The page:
But the night was just as troublesome to him as the day. Therefore, instead of sleeping peacefully, he tossed to his left and cried out: "Ah, woe is me! Lost and undone am I! All lost and undone!" Then there would be sighs and tears as he rolled onto his right moaning, "Ah, what shall become of me, wicked man that I am?" And so he spent the long lingering hours of darkness.

    Now when morning was finally come, Matthew, his eldest, donned his sunniest smile and cheerfully addressed him saying, "Are you feeling happier now, dear father?"

    "Yes, how goes it with you, dear husband?" sighed Christiana, trying her best to squeeze a touch of optimism into her fatigued voice.

    "Worse!" he moaned.

    "Worse!"

    "Yes! Worse and yet more worse!" he continued.

    "Oh, dear!" she cried with more impatience than concern. "What more can we do for you, poor man?"

    To this he answered, desperately, "We must set ourselves to study and pray that we may know how to escape this city of Destruction."

    "Escape!" she exploded, "My dear husband! There is nothing to escape from! Now come to your senses before the magistrates declare you to be a lunatic and cage you up forever!"

    "No! No!" He cried. "I am in my right mind. There is danger—and we must escape forthwith. But how? Only how?"

    "Husband!" snapped Christiana, her pot of anger beginning to boil over, "come to yourself this instant!"

    Now, thoroughly convinced that their husband and father was indeed going quite mad, they sought to drive his affliction away by treating him with the utmost hardness and disrespect. Sometimes they would scold him, sometimes mock and mimic him. At other times they would totally ignore him. But, as you well know, this is no way to treat a soul in distress. Not only did it fail to help him, it actually added to his burden because now he began to fear all the more for his family's salvation.

    This added burden of worry drove him more often than ever to his chamber where he would pray for their souls as well as his own. At other times he would walk all alone in the fields, sometimes reading from his book, and sometimes praying. And thus for many a day did he spend his time.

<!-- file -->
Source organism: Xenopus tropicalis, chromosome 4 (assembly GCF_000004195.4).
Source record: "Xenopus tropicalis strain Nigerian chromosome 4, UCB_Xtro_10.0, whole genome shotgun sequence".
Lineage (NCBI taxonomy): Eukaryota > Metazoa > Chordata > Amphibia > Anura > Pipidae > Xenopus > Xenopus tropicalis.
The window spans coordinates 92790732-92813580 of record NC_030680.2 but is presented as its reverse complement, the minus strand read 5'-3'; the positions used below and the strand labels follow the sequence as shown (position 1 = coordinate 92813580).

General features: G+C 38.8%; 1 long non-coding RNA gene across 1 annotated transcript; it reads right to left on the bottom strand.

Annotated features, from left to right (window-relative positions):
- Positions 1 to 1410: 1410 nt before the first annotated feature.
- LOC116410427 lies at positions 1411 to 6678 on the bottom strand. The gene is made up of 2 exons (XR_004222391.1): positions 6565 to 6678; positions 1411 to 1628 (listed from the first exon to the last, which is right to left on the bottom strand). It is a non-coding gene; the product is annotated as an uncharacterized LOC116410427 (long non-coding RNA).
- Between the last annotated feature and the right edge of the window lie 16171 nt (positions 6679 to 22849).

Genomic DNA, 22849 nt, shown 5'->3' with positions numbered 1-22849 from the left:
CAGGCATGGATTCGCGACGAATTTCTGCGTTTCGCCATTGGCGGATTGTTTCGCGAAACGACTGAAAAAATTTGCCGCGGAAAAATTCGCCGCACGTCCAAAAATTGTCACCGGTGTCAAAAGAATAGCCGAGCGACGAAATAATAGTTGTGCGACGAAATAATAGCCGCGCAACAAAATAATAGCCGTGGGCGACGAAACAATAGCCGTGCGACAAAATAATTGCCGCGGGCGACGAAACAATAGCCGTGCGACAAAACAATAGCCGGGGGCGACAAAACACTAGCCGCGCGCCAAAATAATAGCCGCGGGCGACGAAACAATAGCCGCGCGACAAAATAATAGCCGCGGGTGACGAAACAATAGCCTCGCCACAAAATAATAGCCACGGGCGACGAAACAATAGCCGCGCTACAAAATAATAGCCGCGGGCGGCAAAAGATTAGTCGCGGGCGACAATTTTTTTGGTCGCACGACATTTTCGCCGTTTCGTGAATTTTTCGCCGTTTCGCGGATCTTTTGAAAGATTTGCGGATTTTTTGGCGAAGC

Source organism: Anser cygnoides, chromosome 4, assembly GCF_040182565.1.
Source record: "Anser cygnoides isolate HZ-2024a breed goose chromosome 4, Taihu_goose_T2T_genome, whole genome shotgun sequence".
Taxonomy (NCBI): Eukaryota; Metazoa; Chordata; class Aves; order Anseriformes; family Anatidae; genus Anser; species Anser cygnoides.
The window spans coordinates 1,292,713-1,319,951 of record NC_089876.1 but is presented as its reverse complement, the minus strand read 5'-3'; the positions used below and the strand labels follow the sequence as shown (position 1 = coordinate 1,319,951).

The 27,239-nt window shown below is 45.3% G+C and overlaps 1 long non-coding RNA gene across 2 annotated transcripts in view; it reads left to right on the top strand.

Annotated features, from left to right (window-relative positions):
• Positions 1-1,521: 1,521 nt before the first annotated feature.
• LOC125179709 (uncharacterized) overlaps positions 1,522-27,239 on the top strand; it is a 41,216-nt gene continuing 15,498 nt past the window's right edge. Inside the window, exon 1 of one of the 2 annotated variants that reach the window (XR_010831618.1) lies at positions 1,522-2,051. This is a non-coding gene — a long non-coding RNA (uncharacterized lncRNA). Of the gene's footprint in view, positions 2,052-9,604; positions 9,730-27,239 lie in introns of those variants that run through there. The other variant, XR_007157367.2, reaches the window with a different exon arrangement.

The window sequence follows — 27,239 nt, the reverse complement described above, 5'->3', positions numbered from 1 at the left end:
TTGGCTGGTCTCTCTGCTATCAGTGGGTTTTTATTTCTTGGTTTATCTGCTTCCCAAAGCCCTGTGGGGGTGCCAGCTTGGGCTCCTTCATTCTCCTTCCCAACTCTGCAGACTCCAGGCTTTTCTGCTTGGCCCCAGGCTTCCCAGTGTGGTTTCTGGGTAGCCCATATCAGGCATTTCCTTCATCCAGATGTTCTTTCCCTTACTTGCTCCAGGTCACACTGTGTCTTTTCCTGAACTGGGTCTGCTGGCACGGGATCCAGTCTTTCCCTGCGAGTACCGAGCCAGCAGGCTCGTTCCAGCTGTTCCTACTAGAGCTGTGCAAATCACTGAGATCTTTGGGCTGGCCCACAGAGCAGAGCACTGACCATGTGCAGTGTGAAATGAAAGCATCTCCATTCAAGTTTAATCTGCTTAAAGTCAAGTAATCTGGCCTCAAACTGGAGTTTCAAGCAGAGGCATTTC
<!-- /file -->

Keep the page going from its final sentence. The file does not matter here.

Now, as my dream unfolded, I saw him once again walking in the fields. He was, as before, reading in his little book, and still groaning under his heavy burden, which, by now, was even larger than before. At last he burst out as he had done earlier, crying: "Oh wretched man that I am! What shall I do to be saved?" And, as before, so now again, there was no reply.

    I saw also that he cast hungry eyes this way to the left, and that way to the right, seeking some place to flee for his escape. Yet he continued to stand, trembling, out in the midst of the field, because, as I perceived, he could not tell which way to go. Then, from the right, I saw a man named Evangelist approaching, who addressed him thus, "Good day, Christian."

    "Good day," moaned the man woefully. "But, pray tell, sir, why did you address me as Christian?"

    "Because if you continue to read from that little book in your hand, a Christian is what you must surely become," said Evangelist with joyful assurance.

    "Hmm. Even though my name is now 'Graceless'?" asked the man doubtfully.

    "Aye," said Evangelist earnestly. "Though your name should be called death itself, yet would the reading of that Word give you life!"

    At this, a look of great puzzlement came over Christian's face, and he asked sincerely, "How can these things be?"